Admission to the MA Asian Studies (research) or another relevant Research MA. Students from other programmes are kindly referred to the course description of the regular MA course
In this course, we aim to explore China’s economic development in the international context and China’s evolving external economic relationship (mostly in the post-1978 reform era). China’s economic rise is significantly related to its growing external links to the world. China has increasingly engaged in the international trade, investment and financial system. It has established links with various actors in the international community including foreign national and local states and other public-sector actors, private companies, regional economic mechanisms, and international organizations. China’s economic rise also has important impacts on the rules and norms of the international economic system.
The examination of these links and impacts help us acquire a comprehensive understanding of China’s dynamic role in today’s international political economy. It enables us to understand the developments in the international political economy due to China’s engagement, as well as the changes in Chinese domestic economic policies and policy making processes that relate to the country’s external links. In addition, the examination of its outward economic expansion reveals China’s existing and potential role in the governance of some crucial issues in the international economy, such as regional and global financial stability, global digital rule setting, tech-innovation climate change and environmental protection, poverty reduction, labour movements, development finance and so on.
The course applies the theoretical frameworks of international political economy (IPE) and methods of area studies. The course will start from an introduction to the IPE theoretical approaches and how they are applied to analyze China’s external economic relations. It will be followed by the discussions of China’s role in the international trade system, China’s role in the governance of international financial system, interactions between China and international economic organizations, China’s economic relationship with various states and regions including the US, Europe, emerging market economies, Africa, and Asia. The impacts of China’s rise on the changes in international economic orders will be discussed intensively.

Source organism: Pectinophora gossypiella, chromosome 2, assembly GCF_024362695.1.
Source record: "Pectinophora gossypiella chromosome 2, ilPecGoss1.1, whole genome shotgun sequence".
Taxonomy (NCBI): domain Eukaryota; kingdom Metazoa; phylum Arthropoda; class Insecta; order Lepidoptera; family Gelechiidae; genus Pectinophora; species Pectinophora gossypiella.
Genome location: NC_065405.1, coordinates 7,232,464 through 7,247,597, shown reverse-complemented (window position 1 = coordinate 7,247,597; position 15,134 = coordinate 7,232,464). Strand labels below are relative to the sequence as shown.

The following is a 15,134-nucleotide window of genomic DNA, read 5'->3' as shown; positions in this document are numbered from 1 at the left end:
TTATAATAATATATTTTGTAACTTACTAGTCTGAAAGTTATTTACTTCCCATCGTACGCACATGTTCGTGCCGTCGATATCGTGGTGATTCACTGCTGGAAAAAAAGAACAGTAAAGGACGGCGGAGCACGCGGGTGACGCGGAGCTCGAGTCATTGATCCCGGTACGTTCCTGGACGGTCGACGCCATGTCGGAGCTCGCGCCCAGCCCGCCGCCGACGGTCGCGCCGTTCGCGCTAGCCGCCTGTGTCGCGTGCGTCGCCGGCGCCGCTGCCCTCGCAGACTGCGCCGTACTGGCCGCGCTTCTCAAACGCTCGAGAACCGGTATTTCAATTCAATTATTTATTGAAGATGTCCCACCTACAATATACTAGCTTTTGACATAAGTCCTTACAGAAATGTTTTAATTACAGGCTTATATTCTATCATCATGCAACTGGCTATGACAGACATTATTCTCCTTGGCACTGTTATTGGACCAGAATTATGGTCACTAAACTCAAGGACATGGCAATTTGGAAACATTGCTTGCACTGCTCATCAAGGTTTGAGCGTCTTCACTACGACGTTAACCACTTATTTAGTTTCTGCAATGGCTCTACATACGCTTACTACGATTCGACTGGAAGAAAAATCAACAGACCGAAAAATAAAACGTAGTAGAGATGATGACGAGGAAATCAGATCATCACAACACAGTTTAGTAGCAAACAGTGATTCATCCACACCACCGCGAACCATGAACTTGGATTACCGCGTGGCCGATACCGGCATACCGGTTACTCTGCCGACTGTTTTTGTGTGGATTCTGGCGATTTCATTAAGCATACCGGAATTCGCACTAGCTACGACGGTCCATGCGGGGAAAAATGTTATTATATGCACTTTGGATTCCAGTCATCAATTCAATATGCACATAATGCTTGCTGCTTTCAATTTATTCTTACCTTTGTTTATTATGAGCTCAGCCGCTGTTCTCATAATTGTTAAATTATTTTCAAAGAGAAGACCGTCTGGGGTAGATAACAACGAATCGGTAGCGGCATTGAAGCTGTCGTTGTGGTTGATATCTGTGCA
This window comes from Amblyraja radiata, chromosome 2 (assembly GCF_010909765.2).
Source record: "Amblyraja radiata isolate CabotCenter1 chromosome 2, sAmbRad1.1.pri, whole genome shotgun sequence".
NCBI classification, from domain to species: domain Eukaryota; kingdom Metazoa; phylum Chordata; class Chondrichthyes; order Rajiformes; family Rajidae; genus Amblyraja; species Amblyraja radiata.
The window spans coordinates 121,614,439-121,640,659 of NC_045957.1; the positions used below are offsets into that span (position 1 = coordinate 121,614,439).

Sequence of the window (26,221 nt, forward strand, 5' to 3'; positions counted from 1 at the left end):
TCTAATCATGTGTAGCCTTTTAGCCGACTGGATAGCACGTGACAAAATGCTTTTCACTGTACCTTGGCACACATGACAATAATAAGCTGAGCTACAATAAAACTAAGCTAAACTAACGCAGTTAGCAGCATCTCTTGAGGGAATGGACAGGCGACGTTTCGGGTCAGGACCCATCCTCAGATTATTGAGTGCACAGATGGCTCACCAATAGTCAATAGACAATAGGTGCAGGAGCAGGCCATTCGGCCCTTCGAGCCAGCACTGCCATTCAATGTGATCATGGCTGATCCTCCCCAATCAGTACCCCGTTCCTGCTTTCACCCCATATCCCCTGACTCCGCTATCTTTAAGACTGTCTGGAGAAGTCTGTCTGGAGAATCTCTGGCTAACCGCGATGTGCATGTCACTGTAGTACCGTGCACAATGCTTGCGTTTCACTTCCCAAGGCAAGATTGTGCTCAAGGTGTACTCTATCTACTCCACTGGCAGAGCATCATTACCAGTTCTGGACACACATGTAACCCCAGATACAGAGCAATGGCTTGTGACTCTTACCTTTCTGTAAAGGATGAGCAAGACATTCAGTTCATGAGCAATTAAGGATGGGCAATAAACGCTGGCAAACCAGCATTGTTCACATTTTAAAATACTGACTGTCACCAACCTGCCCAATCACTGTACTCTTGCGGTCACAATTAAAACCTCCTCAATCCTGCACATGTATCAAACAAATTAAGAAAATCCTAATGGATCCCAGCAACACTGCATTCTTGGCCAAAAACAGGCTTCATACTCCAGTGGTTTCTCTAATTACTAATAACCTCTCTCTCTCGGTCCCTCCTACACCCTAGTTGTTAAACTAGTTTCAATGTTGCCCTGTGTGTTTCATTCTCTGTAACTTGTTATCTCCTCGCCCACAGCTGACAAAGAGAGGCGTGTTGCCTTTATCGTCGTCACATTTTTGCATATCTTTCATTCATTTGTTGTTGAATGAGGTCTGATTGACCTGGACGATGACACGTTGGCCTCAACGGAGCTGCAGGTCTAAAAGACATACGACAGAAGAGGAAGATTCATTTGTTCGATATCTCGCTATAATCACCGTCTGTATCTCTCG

Acquire knowledge of key debates concerning China’s dynamic role in the global political economy
Critical thinking and analysis of China’s economic development in both domestic and international contexts
Formulate original research questions and conduct effective research activities in various forms on the subject
Oral presentation, group work, and research essay writing at corresponding academic level
The timetables are available through My Timetable.
The deadline(s) in MyTimetable is/are set for administrative purposes only. The actual date(s) will be communicated by the lecturer(s) in Brightspace.
Mode of instruction
Attendance is compulsory for all sessions. Students must prepare well and contribute to in-class discussion. If a student cannot attend because of illness or misadventure, they should promptly inform the convener. Extra assignments may be set to make up for missed class time, at the convener’s discretion. Absence without notification may result in lower grades or exclusion from assessment components and a failing grade for the course.
Students should familiarize themselves with the notion of academic integrity and the ways in which this plays out in their own work. A good place to start is this page. Plagiarism will not be tolerated. Students may not substantially reuse texts they have previously submitted in this or other courses. Minor overlap with previous work is allowed as long as it is duly noted in citation.
Students must submit their assignment(s) to Brightspace through Turnitin, so they can be checked for plagiarism. Submission via email is not accepted.
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Assessment and weighing
|Attendance and seminar engagement||10%|
|Mid-term timed essay||20%|
The final grade is given on the basis of all four components above. Failure to participate in a component cannot be compensated through other components.
In order to pass the course, students need a pass mark (“voldoende”, i.e. “5.50” or higher) for the course as a whole.
All categories of assessment must be completed in the same academic year. No partial marks can be carried over into following years.
Only if the total weighted average is 5.49 or lower and this is the result of the final paper being graded 5.49 or lower, a re-sit of the paper is possible (50%). If the failing grade is due to the final paper AND any one of the other partial assessments, the resit will consist of a longer paper with a weight of 70%. In both cases the convener of the course may decide to assign a (new) topic. The deadline for this version will be determined by the course convener, after consultation with the student.
A re-sit in another form is not possible.
Inspection and feedback
Feedback will be supplied primarily through Brightspace. If a student requests a review within 30 days after publication of the assessment results, a review will be organized.
The reading list and syllabi will be available on Brightspace before the course starts.
For the Research MA students additional reading will be determined by the convener at a later stage taking into account the students’ fields of interest. Extra sessions will be organized to discuss this extra literature.
Enrolment through MyStudyMap is mandatory.
For substantive questions, contact the lecturer listed in the information bar on the right.
For questions about enrolment, admission, etc, contact the Education Administration Office Vrieshof